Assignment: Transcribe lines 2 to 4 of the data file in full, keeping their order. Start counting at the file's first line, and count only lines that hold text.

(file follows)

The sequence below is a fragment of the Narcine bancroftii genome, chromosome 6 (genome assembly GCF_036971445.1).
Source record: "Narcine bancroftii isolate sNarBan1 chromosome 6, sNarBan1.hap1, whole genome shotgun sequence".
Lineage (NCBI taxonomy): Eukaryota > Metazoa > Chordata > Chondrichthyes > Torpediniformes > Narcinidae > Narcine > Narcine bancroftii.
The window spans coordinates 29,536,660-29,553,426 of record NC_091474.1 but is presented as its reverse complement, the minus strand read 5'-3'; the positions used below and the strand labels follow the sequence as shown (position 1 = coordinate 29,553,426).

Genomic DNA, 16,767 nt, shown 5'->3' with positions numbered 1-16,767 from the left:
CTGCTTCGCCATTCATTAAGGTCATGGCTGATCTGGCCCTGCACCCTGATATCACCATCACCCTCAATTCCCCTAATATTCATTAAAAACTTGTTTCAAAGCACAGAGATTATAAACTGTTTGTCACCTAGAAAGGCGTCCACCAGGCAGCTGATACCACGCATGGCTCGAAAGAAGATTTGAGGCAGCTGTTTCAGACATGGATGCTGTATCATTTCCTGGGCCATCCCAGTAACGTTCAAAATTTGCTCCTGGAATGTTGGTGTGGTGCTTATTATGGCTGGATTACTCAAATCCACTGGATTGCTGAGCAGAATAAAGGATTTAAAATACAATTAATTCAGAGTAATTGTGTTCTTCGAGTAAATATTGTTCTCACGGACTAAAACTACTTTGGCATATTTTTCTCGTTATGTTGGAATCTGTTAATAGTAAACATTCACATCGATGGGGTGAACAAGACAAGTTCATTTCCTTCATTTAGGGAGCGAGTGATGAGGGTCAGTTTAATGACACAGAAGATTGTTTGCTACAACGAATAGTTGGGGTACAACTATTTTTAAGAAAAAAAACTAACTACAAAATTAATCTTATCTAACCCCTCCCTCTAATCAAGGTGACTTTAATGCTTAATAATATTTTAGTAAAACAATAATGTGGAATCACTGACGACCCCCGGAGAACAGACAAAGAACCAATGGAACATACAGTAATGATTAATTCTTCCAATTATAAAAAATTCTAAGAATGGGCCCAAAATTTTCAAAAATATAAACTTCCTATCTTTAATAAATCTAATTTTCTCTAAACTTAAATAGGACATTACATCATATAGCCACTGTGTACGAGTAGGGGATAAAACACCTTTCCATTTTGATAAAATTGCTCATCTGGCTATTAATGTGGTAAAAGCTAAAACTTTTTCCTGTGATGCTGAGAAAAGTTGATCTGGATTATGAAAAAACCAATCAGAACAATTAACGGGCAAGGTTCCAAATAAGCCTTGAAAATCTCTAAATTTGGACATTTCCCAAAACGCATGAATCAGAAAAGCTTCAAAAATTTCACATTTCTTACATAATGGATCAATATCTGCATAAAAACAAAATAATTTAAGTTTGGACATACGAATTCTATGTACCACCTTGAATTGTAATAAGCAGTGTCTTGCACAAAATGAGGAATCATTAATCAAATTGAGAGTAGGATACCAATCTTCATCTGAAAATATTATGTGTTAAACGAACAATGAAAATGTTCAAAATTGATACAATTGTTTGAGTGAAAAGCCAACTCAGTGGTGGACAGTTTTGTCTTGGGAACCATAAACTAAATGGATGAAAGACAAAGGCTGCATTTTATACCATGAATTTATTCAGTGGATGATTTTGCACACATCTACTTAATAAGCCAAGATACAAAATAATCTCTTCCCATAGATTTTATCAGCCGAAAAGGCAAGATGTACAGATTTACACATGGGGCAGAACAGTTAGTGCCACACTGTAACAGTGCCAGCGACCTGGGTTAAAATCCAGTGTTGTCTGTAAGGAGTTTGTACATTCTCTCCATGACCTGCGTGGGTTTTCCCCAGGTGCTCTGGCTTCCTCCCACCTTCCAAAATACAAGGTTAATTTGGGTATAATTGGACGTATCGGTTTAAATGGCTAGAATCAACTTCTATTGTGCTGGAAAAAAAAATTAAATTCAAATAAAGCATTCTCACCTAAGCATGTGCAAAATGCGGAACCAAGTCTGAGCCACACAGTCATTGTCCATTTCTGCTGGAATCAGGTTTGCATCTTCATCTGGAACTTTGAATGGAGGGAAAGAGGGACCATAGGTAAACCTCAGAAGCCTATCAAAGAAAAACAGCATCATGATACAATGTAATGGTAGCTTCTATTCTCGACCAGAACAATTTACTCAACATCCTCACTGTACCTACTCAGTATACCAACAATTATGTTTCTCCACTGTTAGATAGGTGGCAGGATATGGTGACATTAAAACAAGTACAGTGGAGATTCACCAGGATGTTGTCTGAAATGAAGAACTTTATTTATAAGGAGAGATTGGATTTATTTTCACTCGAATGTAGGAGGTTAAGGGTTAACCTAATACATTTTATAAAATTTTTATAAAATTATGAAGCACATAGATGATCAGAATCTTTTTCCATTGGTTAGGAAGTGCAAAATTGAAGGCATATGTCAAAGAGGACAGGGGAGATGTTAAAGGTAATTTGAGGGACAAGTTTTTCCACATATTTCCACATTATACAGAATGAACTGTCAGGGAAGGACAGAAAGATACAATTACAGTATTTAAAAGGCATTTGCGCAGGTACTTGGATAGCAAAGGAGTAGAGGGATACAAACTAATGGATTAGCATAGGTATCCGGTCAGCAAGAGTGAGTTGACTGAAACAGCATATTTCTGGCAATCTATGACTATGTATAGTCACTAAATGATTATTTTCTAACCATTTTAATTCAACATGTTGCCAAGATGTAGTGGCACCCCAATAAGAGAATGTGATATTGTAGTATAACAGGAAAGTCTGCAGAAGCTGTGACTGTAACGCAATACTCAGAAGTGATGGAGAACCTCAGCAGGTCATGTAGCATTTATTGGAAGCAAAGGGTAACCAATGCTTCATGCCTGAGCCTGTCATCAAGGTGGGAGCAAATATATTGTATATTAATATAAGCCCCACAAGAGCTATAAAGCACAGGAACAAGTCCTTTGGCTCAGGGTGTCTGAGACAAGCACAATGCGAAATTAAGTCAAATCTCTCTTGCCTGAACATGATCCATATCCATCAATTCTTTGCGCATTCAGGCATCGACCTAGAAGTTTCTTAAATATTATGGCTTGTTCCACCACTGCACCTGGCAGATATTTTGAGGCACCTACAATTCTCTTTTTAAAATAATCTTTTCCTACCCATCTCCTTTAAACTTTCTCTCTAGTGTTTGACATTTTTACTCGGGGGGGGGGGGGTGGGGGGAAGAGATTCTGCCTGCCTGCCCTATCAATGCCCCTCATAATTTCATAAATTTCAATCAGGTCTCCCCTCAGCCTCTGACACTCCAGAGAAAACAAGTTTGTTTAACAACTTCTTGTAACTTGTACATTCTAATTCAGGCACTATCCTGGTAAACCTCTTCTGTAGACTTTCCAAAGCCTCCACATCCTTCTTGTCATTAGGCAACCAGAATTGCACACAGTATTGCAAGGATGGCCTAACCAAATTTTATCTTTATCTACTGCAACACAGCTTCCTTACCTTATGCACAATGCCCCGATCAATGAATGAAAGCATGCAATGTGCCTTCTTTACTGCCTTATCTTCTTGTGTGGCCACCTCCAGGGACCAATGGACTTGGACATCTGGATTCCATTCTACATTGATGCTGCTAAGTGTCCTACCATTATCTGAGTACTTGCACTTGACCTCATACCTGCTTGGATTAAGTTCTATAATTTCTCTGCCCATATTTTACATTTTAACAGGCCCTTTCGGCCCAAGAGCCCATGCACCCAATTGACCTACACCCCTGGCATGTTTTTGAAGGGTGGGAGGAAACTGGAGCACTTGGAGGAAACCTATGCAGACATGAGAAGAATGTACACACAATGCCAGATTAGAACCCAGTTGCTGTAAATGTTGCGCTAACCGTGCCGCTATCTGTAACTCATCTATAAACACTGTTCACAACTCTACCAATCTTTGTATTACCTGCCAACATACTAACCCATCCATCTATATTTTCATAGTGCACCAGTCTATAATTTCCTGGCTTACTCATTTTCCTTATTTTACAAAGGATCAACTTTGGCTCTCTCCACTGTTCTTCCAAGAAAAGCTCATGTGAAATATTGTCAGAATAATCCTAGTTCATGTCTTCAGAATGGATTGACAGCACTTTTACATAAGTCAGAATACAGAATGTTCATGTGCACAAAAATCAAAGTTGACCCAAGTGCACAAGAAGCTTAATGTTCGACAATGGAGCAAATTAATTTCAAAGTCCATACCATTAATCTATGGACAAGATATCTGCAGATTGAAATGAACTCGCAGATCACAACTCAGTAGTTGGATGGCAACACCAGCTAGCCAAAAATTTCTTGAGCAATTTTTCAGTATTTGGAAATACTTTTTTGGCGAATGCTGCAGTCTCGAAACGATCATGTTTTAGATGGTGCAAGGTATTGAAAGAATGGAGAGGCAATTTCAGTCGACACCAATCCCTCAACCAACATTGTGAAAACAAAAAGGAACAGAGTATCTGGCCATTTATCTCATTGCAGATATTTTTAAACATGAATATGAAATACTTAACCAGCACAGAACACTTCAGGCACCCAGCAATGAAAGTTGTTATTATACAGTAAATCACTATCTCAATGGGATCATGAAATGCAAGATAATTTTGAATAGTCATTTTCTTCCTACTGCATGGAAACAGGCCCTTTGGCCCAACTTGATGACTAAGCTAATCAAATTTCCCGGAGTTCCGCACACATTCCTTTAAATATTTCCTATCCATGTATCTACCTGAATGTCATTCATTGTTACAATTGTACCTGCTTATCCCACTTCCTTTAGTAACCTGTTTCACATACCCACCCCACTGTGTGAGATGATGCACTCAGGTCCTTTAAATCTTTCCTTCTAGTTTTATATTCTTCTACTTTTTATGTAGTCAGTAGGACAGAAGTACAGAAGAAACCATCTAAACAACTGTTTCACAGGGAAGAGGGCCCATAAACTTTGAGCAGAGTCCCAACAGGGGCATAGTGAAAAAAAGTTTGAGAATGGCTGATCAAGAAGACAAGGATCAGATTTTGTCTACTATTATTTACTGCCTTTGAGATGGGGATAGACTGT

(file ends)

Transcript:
Source record: "Narcine bancroftii isolate sNarBan1 chromosome 6, sNarBan1.hap1, whole genome shotgun sequence".
Lineage (NCBI taxonomy): Eukaryota > Metazoa > Chordata > Chondrichthyes > Torpediniformes > Narcinidae > Narcine > Narcine bancroftii.
The window spans coordinates 29,536,660-29,553,426 of record NC_091474.1 but is presented as its reverse complement, the minus strand read 5'-3'; the positions used below and the strand labels follow the sequence as shown (position 1 = coordinate 29,553,426).